If a movement or a shot costs the same then the movement always goes first, but if two mech’s do an identical move on the same turn the one with the lowest overall movement cost for their entire turn will go first. It sounds complicated, but it’s actually really simple. There are a lot of facets to every move you make here, meaning it’s prudent to try and use low cost turns and try and take the advantage with a well timed Intercept. High cost moves are incredibly risky, if they come off you’ll gain a considerable advantage, but similarly you’ll find that move will probably go last making you incredibly vulnerable while you await your mech’s turn.
Victory points can be obtained by either capturing the Victory Square or by directly destroying an opposition mech, although it should be noted that destroyed mechs will reappear after a turn, something I didn’t know. It doesn’t exactly make you play tutorials, but if you don’t then many of the games intricacies will be alien to you. The thing is, even if you do then some of the games intricacies will still be alien to you. There are ten tutorials all in all, each with three sub challenges and while many are easy, others require significant thought and often a bit of imagination. There’s one challenge late on that I spent the better part of a day obsessively trying to work out and it was only after I attempted a single player match against bots that I realised what needed to be done, because the tutorial hadn’t stated I could shoot energy orbs to collect them. There was an immense cry of exasperation when I finally figured it out.
I unfortunately haven’t been able to try out online yet, but will continue to try it out and see if I can get a game, as this is definitely something that’s going to be better against others. The fact it works as a sort of turn-based strategy means that no one gains too much of an advantage from a better internet connection, although I feel it would still work as a game outside of VR. As an aside this game did give me the worst feeling I’ve ever had in VR when upon restarting my game from the PS4’s rest mode the camera was fixed, so if I moved my head the image didn’t move with it; it was a very odd feeling and most likely an isolated bug, but I never want that to happen again.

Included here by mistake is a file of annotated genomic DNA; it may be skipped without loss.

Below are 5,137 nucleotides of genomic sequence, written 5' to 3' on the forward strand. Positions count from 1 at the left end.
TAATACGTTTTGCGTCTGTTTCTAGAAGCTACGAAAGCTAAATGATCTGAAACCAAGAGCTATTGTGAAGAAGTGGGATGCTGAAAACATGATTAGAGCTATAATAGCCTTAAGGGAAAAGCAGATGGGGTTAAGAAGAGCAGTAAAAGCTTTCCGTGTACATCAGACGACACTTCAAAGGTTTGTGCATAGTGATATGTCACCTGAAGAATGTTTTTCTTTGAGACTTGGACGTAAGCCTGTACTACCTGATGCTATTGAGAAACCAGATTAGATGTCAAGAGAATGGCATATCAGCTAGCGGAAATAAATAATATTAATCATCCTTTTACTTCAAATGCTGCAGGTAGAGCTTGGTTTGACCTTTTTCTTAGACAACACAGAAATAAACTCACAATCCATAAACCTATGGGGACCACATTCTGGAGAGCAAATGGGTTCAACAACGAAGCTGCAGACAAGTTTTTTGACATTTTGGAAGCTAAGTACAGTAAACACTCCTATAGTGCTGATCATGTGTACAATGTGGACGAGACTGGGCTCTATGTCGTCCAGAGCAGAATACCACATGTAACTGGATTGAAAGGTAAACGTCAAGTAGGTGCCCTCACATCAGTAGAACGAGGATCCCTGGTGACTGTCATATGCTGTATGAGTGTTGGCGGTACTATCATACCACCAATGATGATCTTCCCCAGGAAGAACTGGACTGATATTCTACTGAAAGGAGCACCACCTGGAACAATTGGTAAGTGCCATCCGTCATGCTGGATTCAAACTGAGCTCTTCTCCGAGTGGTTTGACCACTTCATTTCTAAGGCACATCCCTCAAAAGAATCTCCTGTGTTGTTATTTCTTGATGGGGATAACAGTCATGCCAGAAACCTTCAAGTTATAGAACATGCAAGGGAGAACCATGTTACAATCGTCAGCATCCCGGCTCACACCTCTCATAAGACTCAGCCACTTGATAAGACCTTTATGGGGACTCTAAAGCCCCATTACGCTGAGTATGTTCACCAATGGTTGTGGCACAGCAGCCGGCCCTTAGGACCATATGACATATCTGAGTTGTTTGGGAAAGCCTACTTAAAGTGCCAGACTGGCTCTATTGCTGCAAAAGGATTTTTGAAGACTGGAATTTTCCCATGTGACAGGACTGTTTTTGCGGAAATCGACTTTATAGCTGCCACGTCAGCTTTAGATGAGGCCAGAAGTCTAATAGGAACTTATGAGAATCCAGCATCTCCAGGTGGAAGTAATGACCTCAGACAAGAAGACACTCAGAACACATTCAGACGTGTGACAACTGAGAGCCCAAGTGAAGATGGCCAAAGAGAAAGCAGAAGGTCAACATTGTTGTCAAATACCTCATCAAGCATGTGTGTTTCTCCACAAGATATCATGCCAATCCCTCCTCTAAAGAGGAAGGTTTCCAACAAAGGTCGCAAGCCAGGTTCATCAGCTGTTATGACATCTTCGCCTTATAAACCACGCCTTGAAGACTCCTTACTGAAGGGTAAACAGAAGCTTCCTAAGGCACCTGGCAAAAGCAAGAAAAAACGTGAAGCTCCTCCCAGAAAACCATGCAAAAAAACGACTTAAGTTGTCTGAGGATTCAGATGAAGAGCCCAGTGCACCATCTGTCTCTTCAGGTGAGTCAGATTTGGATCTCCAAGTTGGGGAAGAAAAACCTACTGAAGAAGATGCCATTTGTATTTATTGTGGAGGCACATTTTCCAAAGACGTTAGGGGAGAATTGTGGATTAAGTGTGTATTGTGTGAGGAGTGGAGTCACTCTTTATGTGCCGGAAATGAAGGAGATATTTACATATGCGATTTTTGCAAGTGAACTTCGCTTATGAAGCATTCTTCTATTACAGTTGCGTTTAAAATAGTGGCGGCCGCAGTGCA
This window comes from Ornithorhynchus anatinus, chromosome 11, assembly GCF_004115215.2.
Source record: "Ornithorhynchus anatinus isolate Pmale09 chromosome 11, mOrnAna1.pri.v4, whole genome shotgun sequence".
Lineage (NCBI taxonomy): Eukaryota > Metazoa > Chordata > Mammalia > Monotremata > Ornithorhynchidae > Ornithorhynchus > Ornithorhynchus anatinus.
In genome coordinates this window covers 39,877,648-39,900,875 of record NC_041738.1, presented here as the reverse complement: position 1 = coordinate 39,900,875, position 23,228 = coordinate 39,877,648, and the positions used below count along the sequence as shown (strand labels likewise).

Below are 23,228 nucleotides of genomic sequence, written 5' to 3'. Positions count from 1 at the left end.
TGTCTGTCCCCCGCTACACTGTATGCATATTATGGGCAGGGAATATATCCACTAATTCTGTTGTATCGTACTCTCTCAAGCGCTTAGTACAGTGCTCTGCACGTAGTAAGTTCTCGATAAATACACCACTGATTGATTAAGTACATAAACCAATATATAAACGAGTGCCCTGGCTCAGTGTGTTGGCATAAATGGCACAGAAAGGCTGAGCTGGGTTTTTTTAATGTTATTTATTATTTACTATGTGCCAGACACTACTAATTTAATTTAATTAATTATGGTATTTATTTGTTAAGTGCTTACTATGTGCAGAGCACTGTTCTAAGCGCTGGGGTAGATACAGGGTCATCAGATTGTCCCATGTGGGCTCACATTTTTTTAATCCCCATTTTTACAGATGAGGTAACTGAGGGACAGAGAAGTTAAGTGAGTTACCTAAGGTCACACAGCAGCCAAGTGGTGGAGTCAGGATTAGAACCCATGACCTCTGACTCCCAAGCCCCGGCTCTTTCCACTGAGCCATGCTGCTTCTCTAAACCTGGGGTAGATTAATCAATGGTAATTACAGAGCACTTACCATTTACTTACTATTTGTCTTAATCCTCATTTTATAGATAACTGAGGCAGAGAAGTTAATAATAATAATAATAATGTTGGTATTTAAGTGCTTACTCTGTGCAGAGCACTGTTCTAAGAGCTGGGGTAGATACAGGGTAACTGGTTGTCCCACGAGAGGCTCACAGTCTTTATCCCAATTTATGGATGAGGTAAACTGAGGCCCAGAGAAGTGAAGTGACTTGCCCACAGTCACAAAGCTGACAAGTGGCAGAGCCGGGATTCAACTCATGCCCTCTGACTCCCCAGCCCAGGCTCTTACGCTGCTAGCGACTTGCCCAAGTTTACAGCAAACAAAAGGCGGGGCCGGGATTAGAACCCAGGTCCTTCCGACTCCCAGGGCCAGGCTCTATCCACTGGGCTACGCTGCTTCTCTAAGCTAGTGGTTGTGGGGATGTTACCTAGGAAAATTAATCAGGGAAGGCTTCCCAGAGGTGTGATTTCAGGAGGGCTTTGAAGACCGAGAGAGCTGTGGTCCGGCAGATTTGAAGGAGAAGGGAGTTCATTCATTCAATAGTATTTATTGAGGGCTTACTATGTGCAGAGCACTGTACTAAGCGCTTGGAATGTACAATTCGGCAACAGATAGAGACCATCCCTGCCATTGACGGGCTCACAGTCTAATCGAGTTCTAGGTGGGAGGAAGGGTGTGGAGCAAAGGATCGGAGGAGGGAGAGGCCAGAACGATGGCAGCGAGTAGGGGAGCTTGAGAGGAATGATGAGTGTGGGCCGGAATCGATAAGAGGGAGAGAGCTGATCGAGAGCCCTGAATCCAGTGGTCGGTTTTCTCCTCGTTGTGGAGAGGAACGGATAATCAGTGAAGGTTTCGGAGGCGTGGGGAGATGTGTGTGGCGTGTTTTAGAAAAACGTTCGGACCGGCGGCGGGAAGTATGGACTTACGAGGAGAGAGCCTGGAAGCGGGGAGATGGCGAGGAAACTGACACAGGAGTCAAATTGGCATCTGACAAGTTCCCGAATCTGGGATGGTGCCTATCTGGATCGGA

Mini Mech Mayhem has bags of charm despite not having any real characters to speak of. The television-faced robots that represent the players have a range of emotes they can display, and the mechs have some delightful little animations. The thing is, this is a game that’s going to live or die based on the player base, not so much from a briefing perspective, as you’re pretty much fixed in your place, but if it cannot maintain a dedicated player base it’s going to flounder. On that note it’s worth mentioning the lack of locations, hazards, and different types of weapons; you know, things that would give the game a bit more variety, instead it’s up to the players to be that variety, and I don’t think they’re really going to go for that.
Considerable tactical depth
Tutorials aren’t as in depth as they could be
Little variety in arenas